LibreOffice vs OpenOffice – Which One is Right for You?

LibreOffice vs OpenOffice – Which One is Right for You?

Choosing the ideal office suite for your needs can be quite a perplexing task. With the abundance of options available, it’s important to explore the features and benefits of each to find the perfect fit. In this article, I’ll be comparing LibreOffice and OpenOffice, two popular open-source office suites, to help you make an informed decision.


First, let’s delve into LibreOffice. This robust office suite boasts a range of applications, including Writer for word processing, Calc for spreadsheets, and Impress for presentations. With its sleek interface and user-friendly design, LibreOffice offers ease of use for individuals of all skill levels.

One standout feature of LibreOffice is its compatibility with a wide range of file formats, ensuring seamless collaboration with others using different software. Additionally, LibreOffice provides extensive customization options, allowing you to tailor your workspace to suit your specific needs and preferences.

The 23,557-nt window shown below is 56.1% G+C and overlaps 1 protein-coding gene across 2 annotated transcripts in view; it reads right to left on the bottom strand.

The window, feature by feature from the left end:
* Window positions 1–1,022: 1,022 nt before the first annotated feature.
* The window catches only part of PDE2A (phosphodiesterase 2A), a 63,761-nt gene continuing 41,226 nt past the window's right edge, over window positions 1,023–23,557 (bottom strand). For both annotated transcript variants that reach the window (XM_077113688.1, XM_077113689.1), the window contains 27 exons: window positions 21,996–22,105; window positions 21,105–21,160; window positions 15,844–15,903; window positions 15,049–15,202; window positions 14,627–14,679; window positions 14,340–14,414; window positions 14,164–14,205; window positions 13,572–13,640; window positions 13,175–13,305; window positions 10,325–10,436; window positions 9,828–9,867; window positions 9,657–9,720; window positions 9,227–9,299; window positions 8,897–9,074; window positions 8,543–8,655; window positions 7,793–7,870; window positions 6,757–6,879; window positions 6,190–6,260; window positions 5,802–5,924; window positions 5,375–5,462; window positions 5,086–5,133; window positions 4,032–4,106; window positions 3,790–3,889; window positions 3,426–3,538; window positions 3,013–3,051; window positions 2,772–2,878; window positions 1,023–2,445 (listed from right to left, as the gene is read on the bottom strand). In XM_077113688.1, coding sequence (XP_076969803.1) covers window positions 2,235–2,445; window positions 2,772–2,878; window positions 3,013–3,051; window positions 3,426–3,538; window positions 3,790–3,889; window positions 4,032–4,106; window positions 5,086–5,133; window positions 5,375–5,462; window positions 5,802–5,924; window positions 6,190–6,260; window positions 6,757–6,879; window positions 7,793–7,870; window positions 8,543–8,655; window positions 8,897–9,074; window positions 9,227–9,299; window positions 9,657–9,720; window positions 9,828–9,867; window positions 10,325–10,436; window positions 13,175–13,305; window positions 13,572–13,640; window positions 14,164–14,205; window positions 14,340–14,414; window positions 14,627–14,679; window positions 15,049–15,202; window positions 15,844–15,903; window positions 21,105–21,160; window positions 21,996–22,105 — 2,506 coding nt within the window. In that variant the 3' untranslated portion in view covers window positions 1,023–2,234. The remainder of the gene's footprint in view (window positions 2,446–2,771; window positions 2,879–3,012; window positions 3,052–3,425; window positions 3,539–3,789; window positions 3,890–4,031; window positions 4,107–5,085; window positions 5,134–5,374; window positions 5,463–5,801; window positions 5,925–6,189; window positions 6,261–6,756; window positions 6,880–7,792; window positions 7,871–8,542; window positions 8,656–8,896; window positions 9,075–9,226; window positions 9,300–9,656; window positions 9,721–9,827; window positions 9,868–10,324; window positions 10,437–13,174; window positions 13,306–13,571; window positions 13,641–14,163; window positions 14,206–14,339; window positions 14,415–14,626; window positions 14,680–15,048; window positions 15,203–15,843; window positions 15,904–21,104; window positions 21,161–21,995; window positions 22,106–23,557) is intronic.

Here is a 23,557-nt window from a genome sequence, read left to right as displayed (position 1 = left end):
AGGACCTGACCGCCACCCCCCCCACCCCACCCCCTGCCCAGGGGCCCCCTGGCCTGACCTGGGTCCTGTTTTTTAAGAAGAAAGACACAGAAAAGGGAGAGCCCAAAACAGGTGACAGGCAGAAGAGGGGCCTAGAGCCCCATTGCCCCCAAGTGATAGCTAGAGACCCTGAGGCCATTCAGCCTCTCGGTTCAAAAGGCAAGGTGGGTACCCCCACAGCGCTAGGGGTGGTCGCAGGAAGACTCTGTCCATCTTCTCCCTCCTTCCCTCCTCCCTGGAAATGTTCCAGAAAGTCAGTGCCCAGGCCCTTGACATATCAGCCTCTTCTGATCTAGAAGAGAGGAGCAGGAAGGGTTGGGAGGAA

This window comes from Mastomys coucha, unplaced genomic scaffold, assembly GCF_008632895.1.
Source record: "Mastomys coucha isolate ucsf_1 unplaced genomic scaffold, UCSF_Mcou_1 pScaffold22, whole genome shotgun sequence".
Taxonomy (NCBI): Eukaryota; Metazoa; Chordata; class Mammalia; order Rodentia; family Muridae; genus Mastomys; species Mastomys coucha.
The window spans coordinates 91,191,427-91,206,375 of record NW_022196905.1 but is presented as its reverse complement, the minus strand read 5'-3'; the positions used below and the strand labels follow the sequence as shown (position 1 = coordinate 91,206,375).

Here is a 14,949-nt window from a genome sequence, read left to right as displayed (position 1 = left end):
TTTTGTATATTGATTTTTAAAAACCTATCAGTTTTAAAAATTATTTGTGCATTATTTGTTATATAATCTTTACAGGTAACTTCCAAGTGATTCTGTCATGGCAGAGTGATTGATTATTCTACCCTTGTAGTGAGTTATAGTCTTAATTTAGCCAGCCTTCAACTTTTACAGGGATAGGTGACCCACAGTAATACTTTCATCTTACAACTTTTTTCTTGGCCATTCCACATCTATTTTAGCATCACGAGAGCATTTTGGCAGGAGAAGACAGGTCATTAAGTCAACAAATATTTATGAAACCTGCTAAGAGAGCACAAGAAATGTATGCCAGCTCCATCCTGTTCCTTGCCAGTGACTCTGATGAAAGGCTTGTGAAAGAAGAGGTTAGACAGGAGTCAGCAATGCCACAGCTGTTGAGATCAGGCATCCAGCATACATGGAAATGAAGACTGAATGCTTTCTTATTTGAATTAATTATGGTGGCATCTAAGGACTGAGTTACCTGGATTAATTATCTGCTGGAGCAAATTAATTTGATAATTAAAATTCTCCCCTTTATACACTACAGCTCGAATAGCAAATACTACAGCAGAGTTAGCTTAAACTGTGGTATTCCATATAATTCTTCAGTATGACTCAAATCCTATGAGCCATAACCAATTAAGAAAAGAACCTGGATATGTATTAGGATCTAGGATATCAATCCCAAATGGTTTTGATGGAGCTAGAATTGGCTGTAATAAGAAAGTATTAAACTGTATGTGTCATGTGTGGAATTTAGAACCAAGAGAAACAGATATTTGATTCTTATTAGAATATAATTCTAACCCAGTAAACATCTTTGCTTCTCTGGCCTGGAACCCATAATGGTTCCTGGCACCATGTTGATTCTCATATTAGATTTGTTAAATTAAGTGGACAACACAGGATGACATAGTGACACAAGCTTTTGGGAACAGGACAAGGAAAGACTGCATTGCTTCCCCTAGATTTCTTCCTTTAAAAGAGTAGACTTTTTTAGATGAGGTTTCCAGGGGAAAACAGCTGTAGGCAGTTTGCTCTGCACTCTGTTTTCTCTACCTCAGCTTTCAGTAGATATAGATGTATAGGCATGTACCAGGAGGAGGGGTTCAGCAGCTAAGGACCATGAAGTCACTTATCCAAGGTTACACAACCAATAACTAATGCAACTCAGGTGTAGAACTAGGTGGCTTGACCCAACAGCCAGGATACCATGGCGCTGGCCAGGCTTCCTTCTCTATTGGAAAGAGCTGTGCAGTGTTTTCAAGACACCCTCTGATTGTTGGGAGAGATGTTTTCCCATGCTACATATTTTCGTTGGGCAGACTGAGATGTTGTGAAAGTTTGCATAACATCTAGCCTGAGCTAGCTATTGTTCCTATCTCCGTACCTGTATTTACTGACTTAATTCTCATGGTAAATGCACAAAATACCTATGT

Now, let’s turn our attention to OpenOffice, another powerful office suite option. OpenOffice also offers a suite of applications, including Writer, Calc, and Impress, which are comparable to those in LibreOffice. With a similar interface to older versions of Microsoft Office, OpenOffice provides a sense of familiarity for users transitioning from other office suites.

OpenOffice prides itself on its extensive community support, which means there are plenty of resources available for troubleshooting and assistance. Additionally, OpenOffice offers a comprehensive range of features, ensuring you have the necessary tools to create professional-quality documents, spreadsheets, and presentations.

Which One is Right for You?

Now that we’ve explored the features of both LibreOffice and OpenOffice, it’s time to consider which one suits your needs best. If customization and compatibility are your top priorities, LibreOffice might be the perfect choice for you. Its user-friendly interface and extensive customization options make it an appealing option for individuals seeking flexibility.